We must prevent a nationalist, authoritarian and security-focused approach in containing the virus.

We must guard against the easy deployment of the military and police to create security in our communities. We must also prevent against creating scapegoats to blame for the current crisis. Instead, we must ensure that care and resources are provided for the safety and protection of all who live in our country and in our communities.  

How each of us responds to the Covid-19 pandemic will determine who we are as a society. The better we respond now, the better we will be after the pandemic. We must follow international best practice and the science that we have available to us to build an assertive response that works for the context of our own history and society. Our response must be just, equitable, and redistributive if we are to meet the needs of all our people. In times of physical distancing, social solidarity is key. DM

(Endorsements to date:)

  • Equal Education
  • Medecins Sans Frontières
  • Denis Hurley Centre
  • African Water Commons Collective
  • Triangle Project
  • Popular Education Programme
  • Grace Family Church
  • Salt River Heritage Society
  • Sonke Gender Justice
  • Sex Workers Education and Advocacy Taskforce (SWEAT)
  • Economic Justice Network of FOCCISA
  • Initiative for Community Advancement
  • Tshwane Leadership Foundation
  • AIDS Foundation of South Africa
  • Refugee Social Services
  • New World Foundation
  • The Independent Producers Organisation
  • Documentary Filmmakers Association
  • People’s Health Movement South Africa
  • Academics for Free Education
  • Workers World Media Collective
  • Bonteheuwel Development Forum
  • Middleberg Environmental Justice Network
  • Housing Assembly
  • HealthEnabled
  • South African Green Revolutionary Council
  • ActionAid South Africa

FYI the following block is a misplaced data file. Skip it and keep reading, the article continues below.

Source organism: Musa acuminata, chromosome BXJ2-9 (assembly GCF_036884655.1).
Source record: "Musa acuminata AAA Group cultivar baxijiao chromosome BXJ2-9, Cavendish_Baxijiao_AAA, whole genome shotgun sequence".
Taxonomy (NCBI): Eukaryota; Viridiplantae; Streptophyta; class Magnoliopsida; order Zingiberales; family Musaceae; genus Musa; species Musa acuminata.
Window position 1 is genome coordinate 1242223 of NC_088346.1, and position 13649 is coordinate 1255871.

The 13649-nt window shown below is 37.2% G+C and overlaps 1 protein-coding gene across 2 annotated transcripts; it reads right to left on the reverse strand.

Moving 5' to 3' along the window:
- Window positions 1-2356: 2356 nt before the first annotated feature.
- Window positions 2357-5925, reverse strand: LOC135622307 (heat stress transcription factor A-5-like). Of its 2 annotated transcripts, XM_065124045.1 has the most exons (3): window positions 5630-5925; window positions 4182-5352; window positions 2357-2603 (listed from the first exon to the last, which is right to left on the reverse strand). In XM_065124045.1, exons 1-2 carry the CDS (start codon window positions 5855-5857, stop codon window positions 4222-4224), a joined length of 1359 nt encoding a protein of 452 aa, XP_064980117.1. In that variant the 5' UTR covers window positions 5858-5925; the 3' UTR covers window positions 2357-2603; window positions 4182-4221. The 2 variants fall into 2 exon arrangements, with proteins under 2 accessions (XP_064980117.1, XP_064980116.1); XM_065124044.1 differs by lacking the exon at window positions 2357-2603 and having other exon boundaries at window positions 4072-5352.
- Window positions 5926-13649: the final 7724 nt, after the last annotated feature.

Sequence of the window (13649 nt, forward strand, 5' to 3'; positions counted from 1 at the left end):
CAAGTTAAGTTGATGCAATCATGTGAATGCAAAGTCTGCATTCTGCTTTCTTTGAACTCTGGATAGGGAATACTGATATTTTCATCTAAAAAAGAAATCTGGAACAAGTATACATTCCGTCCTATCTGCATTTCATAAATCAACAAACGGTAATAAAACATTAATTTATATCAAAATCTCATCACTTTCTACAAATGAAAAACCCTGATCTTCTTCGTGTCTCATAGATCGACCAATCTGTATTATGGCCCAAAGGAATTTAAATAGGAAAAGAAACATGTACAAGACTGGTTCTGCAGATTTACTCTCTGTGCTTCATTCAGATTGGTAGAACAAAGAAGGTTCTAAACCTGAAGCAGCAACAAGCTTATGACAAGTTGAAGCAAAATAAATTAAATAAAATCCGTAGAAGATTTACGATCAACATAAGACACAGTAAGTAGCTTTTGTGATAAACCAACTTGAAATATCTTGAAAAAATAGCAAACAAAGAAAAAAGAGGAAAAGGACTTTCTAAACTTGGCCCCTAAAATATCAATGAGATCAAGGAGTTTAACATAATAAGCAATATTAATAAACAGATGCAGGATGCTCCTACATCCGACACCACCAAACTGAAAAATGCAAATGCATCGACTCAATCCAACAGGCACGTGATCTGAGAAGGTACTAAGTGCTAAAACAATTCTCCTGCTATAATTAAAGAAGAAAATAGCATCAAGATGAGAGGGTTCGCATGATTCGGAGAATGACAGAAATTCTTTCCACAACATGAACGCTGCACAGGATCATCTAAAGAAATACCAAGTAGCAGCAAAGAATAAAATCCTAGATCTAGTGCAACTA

• Centre for Applied Legal Studies
  • Sexual and Reproductive Justice Coalition
  • Khethimpilo AIDS Free Living
  • Active Citizens Movement
  • Gender Equity Unit, University of the Western Cape
  • Treatment Action Campaign
  • Social Justice Coalition
  • The Mbegu Platform
  • The Cooperative and Policy Alternative Centre
  • The South African Food Sovereignty Campaign
  • The Climate Justice Charter
  • Lawyers for Human Rights
  • Mining Affected Communities United in Action
  • South Africa Mining Affected Communities
  • 360 Degrees Environmental Movement
  • Ashes to Purpose
  • Just Associates (JASS) Southern Africa
  • Sharp# movement for ecosocialism
  • One Voice for All Hawkers
  • Ithuba Lethu Recycling Cooperative
  • Community Healing Network
  • Public Services International
  • Institute for Economic Research on Innovation, Tshwane University of Technology
  • Keep Left
  • Makause Community Development Forum
  • Extinction Rebellion South Africa
  • Academic and Staff
  • African Centre for Biodiversity
  • Surplus People’s Project
  • Open Secrets
  • Middleberg Environmental Justice Network
  • Assembly of the Unemployed
  • Fight Inequality Alliance South Africa
  • South African Green Revolutionary Council
  • Rural Health Advocacy Project
  • 021 Cape Town
  • Bertha’s Cape Town
  • Centre for Social Change, University of Johannesburg
  • Society Work and Politics Institute, University of the Witwatersrand
  • Heinrich Böll Foundation Cape Town Office
  • Gun Free South Africa
  • Southern African Faith Communities Environment Institute
  • Observatory Civic Association
  • Bench Marks Foundation
  • Centre for Faith and Community, University of Pretoria
  • Community Development Foundation, Western Cape
  • Marikana Youth Movement
  • Development Works Changemakers
  • Social Law Project, University of the Western Cape
  • Auwal Socio-economic Research Institute
  • Centre for the Study of Violence and Reconciliation
  • Palestine Solidarity Campaign, Gauteng
  • The Interim People’s Library
  • The Commercial, Stevedoring, Agricultural and Allied Workers Union (CSAAWU)
  • Rehana Khan Parker and Associates
  • Woza Women in Leadership
  • Treasured Gems Cancer Support
  • SA Lawyers for Change
  • Social Justice Advocacy Campaign
  • Public Affairs Research Institute
  • Community Development Foundation, Western Cape
  • South African Jews for a Just Peace
  • Westdene Sophiatown Residents Association
  • National Union of Care Workers of SA (Nucwosa)
  • Amcare
  • Open Society Foundation South African
  • Civic Action for Public Participation
  • The Institute for the Healing of Memories
  • Inclusive and Affirming Ministries
  • Assitej South Africa
  • Liminability
  • Corruption Watch
  • Women in Informal Employment Globalising and Organising
  • SA Domestic Services and Allied Workers Union
  • South African Federation of Trade Unions (Saftu)